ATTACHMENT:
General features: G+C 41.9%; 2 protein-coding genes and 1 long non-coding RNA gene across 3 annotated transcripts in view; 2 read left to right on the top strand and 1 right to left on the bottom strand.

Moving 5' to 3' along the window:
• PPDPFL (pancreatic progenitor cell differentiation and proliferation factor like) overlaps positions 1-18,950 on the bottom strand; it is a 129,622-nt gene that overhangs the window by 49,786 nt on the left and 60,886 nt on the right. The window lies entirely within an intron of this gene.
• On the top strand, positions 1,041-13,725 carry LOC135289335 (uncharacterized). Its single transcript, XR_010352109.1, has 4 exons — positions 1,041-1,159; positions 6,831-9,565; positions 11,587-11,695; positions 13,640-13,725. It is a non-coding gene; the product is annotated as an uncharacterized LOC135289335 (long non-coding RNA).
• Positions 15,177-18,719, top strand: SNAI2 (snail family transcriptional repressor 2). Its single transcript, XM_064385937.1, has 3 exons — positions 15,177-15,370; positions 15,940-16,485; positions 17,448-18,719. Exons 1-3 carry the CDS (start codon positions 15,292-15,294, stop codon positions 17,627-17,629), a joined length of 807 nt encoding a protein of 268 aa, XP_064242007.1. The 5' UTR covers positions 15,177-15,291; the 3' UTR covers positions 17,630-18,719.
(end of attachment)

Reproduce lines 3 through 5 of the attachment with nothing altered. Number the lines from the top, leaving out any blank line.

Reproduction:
• PPDPFL (pancreatic progenitor cell differentiation and proliferation factor like) overlaps positions 1-18,950 on the bottom strand; it is a 129,622-nt gene that overhangs the window by 49,786 nt on the left and 60,886 nt on the right. The window lies entirely within an intron of this gene.
• On the top strand, positions 1,041-13,725 carry LOC135289335 (uncharacterized). Its single transcript, XR_010352109.1, has 4 exons — positions 1,041-1,159; positions 6,831-9,565; positions 11,587-11,695; positions 13,640-13,725. It is a non-coding gene; the product is annotated as an uncharacterized LOC135289335 (long non-coding RNA).
• Positions 15,177-18,719, top strand: SNAI2 (snail family transcriptional repressor 2). Its single transcript, XM_064385937.1, has 3 exons — positions 15,177-15,370; positions 15,940-16,485; positions 17,448-18,719. Exons 1-3 carry the CDS (start codon positions 15,292-15,294, stop codon positions 17,627-17,629), a joined length of 807 nt encoding a protein of 268 aa, XP_064242007.1. The 5' UTR covers positions 15,177-15,291; the 3' UTR covers positions 17,630-18,719.